Media and Sport: Time for Fair Play and Journalism that Makes the Public Winners

The International Federation of Journalists today opened the XXV World Congress with a Sports and Media Global Conference in Athens, eighty days before the return of the Olympics to its birthplace.

The event – “Media and Journalists – Winners of Losers in Global Sports?” – brought into the spotlight questions over public interest in a modern world dominated by advertising, sporting super-heroes, and commercial imperatives.

“Sports journalists must break lose from the ‘insider mentality’ that compromises the professional scrutiny of an industry that is increasingly a powerful force in peoples lives,” said Aidan White, IFJ General Secretary.

“The globalization of sport has created wealth for many people and institutions in the sports and media world, but wider public interests are not well served by media coverage,” said White.

To challenge the state affairs, Alan Kennedy, senior editor for the Sydney Morning Herald said, “the first step should be to get some distance between us (sports journalists) and the groups on whom we’re reporting”. “The media and the world of sports are converging into one profit-making entity”.

The merging of media companies, sports organizations and sponsors has led to a serious dilemma for many sports journalists, who find themselves squeezed between the demands of an industry and a loyalty to serve the public interest.

Jens Sejer Andersen, journalist and sports campaigner asked the question why resources are expended on match reports only, and not diversified enough to cover all aspects of an industry becoming increasingly political, commercial and having a social impact.

Another issue that worried conference participants is that very few women occupy high profile positions in international sports management. This discriminatory view of women’s capabilities is combined with marketing campaigns suggesting that sport and men are synonymous. These have led to the undervalued role of women in international sport management, said Theresa Zabell Lucas, MEP, sports journalist and Olympian. Lucas highlighted the importance of Gianna Angelopoulos’ appointment as the first woman President of an Olympic Games Organising Committee.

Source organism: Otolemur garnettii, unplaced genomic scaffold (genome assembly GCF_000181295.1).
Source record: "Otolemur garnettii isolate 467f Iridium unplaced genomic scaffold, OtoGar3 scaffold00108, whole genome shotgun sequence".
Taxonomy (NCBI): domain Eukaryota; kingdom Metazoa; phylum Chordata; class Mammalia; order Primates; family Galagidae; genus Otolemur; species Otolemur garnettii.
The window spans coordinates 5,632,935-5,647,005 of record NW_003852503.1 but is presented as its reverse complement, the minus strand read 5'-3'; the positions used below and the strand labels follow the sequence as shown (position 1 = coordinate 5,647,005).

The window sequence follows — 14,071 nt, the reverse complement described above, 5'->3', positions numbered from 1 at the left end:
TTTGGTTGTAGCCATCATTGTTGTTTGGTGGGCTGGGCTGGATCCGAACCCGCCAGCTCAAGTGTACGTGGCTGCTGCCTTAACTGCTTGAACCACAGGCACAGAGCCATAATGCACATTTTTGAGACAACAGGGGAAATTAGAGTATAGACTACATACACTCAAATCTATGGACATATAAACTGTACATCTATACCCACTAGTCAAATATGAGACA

Equality and justice is paramount in questions over the use of child labour in production of sports products across world markets, an issue which the international labour movement has been addressing in the fair play campaign.

Duncan Pruett, campaign co-ordinator, ICFTU, presented the Oxfam, Global Unions and Clean Clothes campaign which aims to bring the Olympic values of ethics and fair play to the sportswear industry.

“The huge irony is that ethics and fair play are at the centre of the Olympic ideal, and yet the global industry profiting from the global popularity of sport is making those profits by exploiting and abusing huge numbers of workers,” stressed Pruett. “That’s not ethical and that’s not fair play.”

“Fair Play will be one of the key issues at the Olympic Games and we welcome a new and balanced view of sports at the world’s premier sporting occasion,” said Fanny Palli-Petralia, Alternate Minister of Culture, Greece.

The conference agreed to drive forward the need for ‘real change’ in the current style of sports reporting so as to reflect a greater depth and global appreciation in sports journalism.

“Sport means much to the people who play and sometimes a lot more to the audience,” said White. “It is time for sports organizations and journalists to live up to the ideals of their audience and report, when appropriate, on the often darker sides of the sporting world.

The IFJ represents over 500,000 journalists in more than 110 countries

For more information please contact Robert Shaw at +32 473 863 6600 or see IFJ World Congress